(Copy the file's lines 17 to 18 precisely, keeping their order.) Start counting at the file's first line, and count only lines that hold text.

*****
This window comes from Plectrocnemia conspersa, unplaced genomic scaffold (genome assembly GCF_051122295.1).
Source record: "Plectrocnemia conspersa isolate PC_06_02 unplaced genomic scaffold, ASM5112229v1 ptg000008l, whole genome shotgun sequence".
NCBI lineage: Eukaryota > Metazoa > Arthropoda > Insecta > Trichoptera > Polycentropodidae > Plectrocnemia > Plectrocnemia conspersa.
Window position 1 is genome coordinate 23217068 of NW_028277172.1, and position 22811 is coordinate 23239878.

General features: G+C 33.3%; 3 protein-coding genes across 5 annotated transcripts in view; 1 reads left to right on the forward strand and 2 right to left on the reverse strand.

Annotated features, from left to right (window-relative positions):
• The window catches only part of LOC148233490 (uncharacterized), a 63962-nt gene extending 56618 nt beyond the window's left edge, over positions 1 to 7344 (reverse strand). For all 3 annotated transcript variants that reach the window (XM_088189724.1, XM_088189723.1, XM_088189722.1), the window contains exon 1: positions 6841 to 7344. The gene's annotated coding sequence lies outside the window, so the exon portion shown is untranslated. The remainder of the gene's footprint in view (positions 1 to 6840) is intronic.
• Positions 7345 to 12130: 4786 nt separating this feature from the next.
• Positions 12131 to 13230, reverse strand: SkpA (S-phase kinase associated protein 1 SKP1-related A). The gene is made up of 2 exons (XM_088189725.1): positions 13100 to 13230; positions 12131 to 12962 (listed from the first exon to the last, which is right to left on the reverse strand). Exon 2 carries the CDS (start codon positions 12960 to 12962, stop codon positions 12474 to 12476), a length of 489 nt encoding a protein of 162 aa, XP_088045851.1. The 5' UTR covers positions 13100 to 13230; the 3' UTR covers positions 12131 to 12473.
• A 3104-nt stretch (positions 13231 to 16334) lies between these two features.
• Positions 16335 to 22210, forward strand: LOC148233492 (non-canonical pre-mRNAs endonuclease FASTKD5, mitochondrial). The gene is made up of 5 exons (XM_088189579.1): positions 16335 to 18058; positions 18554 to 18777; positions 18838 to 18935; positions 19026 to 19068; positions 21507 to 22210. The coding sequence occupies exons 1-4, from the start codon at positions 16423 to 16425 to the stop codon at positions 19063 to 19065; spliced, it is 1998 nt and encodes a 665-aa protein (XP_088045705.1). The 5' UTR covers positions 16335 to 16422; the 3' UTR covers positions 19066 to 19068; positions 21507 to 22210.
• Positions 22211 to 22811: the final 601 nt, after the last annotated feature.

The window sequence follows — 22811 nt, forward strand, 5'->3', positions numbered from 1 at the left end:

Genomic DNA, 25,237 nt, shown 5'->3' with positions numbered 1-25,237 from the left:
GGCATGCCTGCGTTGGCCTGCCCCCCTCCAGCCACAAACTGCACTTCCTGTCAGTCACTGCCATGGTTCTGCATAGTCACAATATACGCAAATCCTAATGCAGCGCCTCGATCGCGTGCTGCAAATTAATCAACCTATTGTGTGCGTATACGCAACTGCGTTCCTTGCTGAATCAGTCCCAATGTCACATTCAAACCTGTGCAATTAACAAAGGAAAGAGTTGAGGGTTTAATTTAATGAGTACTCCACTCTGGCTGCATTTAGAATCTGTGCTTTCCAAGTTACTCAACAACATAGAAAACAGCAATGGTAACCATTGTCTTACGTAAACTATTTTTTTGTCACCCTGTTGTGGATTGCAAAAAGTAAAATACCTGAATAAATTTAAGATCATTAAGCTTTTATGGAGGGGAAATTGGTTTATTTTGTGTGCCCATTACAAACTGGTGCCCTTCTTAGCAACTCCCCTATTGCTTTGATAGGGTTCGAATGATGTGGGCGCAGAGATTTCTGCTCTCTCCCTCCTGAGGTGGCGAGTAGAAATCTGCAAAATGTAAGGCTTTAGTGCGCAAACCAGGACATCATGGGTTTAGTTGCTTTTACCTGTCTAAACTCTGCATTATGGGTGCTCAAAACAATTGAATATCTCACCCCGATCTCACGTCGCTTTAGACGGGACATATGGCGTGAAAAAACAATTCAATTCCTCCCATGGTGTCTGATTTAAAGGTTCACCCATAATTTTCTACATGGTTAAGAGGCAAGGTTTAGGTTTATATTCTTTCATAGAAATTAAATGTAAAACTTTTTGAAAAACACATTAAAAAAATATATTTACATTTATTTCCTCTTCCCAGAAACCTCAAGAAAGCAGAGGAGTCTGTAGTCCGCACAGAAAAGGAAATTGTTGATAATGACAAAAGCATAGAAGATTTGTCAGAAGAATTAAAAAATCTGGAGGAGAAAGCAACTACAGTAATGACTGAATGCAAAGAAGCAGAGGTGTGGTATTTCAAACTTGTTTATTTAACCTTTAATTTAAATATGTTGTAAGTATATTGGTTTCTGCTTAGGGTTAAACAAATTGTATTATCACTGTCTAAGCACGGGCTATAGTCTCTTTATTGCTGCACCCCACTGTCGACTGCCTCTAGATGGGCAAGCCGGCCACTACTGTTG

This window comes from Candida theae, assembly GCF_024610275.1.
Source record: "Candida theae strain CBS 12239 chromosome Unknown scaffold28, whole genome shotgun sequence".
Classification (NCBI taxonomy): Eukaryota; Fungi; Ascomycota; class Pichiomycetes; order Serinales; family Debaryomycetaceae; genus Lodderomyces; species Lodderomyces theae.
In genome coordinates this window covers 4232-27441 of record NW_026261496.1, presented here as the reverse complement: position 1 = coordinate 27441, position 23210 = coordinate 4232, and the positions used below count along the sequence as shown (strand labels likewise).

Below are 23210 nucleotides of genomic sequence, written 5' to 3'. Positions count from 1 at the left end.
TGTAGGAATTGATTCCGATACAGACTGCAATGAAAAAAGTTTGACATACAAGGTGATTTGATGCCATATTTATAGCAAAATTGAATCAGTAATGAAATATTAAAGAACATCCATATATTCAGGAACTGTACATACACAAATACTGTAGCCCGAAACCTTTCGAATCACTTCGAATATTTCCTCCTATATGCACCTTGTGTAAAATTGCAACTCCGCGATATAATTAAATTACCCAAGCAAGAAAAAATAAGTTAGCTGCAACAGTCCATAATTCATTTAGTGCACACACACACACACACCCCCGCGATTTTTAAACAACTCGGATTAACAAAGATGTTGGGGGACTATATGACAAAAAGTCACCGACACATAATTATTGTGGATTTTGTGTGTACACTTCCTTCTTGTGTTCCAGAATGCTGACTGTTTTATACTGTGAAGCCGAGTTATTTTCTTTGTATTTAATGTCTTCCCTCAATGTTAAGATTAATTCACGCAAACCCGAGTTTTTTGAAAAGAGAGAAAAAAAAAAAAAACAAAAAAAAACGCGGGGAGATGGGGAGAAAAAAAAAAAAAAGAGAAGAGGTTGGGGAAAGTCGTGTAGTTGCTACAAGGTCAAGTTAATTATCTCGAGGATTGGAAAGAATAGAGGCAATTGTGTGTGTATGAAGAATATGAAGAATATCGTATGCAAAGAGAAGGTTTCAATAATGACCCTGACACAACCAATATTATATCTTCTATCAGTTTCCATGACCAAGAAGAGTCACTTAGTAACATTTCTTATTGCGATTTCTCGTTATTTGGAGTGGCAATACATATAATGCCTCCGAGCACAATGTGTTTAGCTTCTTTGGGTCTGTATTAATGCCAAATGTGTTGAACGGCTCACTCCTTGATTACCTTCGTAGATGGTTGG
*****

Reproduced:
Source record: "Candida theae strain CBS 12239 chromosome Unknown scaffold28, whole genome shotgun sequence".
Classification (NCBI taxonomy): Eukaryota; Fungi; Ascomycota; class Pichiomycetes; order Serinales; family Debaryomycetaceae; genus Lodderomyces; species Lodderomyces theae.